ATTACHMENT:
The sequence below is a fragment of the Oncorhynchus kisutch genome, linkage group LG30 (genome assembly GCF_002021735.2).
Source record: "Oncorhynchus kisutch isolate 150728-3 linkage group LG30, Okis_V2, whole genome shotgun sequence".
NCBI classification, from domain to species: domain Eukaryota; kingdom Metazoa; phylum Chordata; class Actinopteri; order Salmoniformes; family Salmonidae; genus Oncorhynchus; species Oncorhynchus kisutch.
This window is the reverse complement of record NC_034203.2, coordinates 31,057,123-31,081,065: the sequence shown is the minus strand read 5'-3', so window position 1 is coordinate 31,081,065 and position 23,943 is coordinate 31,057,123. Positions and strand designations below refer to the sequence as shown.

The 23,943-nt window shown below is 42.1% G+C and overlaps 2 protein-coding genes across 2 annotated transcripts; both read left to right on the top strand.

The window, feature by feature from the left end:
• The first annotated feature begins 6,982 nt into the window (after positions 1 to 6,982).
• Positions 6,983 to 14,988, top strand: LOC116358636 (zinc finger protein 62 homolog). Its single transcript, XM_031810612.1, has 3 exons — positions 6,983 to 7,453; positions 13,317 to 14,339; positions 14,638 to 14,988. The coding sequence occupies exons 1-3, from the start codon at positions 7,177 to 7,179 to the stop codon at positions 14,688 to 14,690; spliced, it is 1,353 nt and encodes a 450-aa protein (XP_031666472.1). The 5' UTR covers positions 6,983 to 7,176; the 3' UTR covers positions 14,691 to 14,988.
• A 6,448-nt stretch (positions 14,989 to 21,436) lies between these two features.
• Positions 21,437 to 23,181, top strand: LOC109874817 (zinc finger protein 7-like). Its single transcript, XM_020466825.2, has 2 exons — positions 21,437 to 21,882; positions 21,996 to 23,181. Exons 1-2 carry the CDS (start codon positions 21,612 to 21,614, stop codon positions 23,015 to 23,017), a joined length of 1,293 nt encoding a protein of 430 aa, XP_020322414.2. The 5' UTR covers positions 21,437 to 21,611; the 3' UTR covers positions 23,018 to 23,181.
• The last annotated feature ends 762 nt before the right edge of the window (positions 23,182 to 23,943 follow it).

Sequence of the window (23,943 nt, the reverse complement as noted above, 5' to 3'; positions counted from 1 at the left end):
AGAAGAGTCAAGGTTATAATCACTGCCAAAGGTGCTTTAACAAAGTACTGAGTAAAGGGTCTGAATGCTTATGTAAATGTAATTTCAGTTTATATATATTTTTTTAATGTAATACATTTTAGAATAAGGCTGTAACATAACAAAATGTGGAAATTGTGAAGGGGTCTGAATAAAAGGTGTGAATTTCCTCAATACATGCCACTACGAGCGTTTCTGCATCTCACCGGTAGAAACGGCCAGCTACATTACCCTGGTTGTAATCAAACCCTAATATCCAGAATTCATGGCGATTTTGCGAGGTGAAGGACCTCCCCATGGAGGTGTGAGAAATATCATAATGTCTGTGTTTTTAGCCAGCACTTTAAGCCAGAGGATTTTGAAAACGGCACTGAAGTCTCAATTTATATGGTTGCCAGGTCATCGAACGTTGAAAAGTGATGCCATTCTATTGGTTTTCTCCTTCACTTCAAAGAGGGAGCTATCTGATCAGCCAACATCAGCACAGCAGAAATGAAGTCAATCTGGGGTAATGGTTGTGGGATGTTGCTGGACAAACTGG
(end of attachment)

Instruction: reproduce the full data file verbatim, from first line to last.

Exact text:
The sequence below is a fragment of the Oncorhynchus kisutch genome, linkage group LG30 (genome assembly GCF_002021735.2).
Source record: "Oncorhynchus kisutch isolate 150728-3 linkage group LG30, Okis_V2, whole genome shotgun sequence".
NCBI classification, from domain to species: domain Eukaryota; kingdom Metazoa; phylum Chordata; class Actinopteri; order Salmoniformes; family Salmonidae; genus Oncorhynchus; species Oncorhynchus kisutch.
This window is the reverse complement of record NC_034203.2, coordinates 31,057,123-31,081,065: the sequence shown is the minus strand read 5'-3', so window position 1 is coordinate 31,081,065 and position 23,943 is coordinate 31,057,123. Positions and strand designations below refer to the sequence as shown.

The 23,943-nt window shown below is 42.1% G+C and overlaps 2 protein-coding genes across 2 annotated transcripts; both read left to right on the top strand.

The window, feature by feature from the left end:
• The first annotated feature begins 6,982 nt into the window (after positions 1 to 6,982).
• Positions 6,983 to 14,988, top strand: LOC116358636 (zinc finger protein 62 homolog). Its single transcript, XM_031810612.1, has 3 exons — positions 6,983 to 7,453; positions 13,317 to 14,339; positions 14,638 to 14,988. The coding sequence occupies exons 1-3, from the start codon at positions 7,177 to 7,179 to the stop codon at positions 14,688 to 14,690; spliced, it is 1,353 nt and encodes a 450-aa protein (XP_031666472.1). The 5' UTR covers positions 6,983 to 7,176; the 3' UTR covers positions 14,691 to 14,988.
• A 6,448-nt stretch (positions 14,989 to 21,436) lies between these two features.
• Positions 21,437 to 23,181, top strand: LOC109874817 (zinc finger protein 7-like). Its single transcript, XM_020466825.2, has 2 exons — positions 21,437 to 21,882; positions 21,996 to 23,181. Exons 1-2 carry the CDS (start codon positions 21,612 to 21,614, stop codon positions 23,015 to 23,017), a joined length of 1,293 nt encoding a protein of 430 aa, XP_020322414.2. The 5' UTR covers positions 21,437 to 21,611; the 3' UTR covers positions 23,018 to 23,181.
• The last annotated feature ends 762 nt before the right edge of the window (positions 23,182 to 23,943 follow it).

Sequence of the window (23,943 nt, the reverse complement as noted above, 5' to 3'; positions counted from 1 at the left end):
AGAAGAGTCAAGGTTATAATCACTGCCAAAGGTGCTTTAACAAAGTACTGAGTAAAGGGTCTGAATGCTTATGTAAATGTAATTTCAGTTTATATATATTTTTTTAATGTAATACATTTTAGAATAAGGCTGTAACATAACAAAATGTGGAAATTGTGAAGGGGTCTGAATAAAAGGTGTGAATTTCCTCAATACATGCCACTACGAGCGTTTCTGCATCTCACCGGTAGAAACGGCCAGCTACATTACCCTGGTTGTAATCAAACCCTAATATCCAGAATTCATGGCGATTTTGCGAGGTGAAGGACCTCCCCATGGAGGTGTGAGAAATATCATAATGTCTGTGTTTTTAGCCAGCACTTTAAGCCAGAGGATTTTGAAAACGGCACTGAAGTCTCAATTTATATGGTTGCCAGGTCATCGAACGTTGAAAAGTGATGCCATTCTATTGGTTTTCTCCTTCACTTCAAAGAGGGAGCTATCTGATCAGCCAACATCAGCACAGCAGAAATGAAGTCAATCTGGGGTAATGGTTGTGGGATGTTGCTGGACAAACTGG